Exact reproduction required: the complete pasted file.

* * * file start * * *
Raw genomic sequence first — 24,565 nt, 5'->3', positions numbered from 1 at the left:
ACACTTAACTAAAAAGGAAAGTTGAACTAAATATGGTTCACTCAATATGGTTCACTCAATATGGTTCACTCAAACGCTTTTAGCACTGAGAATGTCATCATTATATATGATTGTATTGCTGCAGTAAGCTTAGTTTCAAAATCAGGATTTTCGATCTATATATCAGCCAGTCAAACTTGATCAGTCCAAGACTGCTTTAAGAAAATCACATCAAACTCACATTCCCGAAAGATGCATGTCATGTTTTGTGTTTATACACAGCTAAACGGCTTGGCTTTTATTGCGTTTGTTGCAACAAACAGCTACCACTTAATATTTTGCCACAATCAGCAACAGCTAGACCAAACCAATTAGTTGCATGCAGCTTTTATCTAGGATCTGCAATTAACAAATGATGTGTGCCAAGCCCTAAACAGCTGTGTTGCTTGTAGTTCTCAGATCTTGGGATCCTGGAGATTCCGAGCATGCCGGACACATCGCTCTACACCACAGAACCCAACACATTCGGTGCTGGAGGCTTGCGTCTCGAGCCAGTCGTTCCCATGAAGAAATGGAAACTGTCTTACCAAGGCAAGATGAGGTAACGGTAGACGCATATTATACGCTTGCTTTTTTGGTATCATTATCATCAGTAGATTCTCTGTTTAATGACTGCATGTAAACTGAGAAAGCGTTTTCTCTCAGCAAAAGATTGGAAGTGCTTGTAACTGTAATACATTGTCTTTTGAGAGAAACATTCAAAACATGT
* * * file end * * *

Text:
Raw genomic sequence first — 24,565 nt, 5'->3', positions numbered from 1 at the left:
ACACTTAACTAAAAAGGAAAGTTGAACTAAATATGGTTCACTCAATATGGTTCACTCAATATGGTTCACTCAAACGCTTTTAGCACTGAGAATGTCATCATTATATATGATTGTATTGCTGCAGTAAGCTTAGTTTCAAAATCAGGATTTTCGATCTATATATCAGCCAGTCAAACTTGATCAGTCCAAGACTGCTTTAAGAAAATCACATCAAACTCACATTCCCGAAAGATGCATGTCATGTTTTGTGTTTATACACAGCTAAACGGCTTGGCTTTTATTGCGTTTGTTGCAACAAACAGCTACCACTTAATATTTTGCCACAATCAGCAACAGCTAGACCAAACCAATTAGTTGCATGCAGCTTTTATCTAGGATCTGCAATTAACAAATGATGTGTGCCAAGCCCTAAACAGCTGTGTTGCTTGTAGTTCTCAGATCTTGGGATCCTGGAGATTCCGAGCATGCCGGACACATCGCTCTACACCACAGAACCCAACACATTCGGTGCTGGAGGCTTGCGTCTCGAGCCAGTCGTTCCCATGAAGAAATGGAAACTGTCTTACCAAGGCAAGATGAGGTAACGGTAGACGCATATTATACGCTTGCTTTTTTGGTATCATTATCATCAGTAGATTCTCTGTTTAATGACTGCATGTAAACTGAGAAAGCGTTTTCTCTCAGCAAAAGATTGGAAGTGCTTGTAACTGTAATACATTGTCTTTTGAGAGAAACATTCAAAACATGT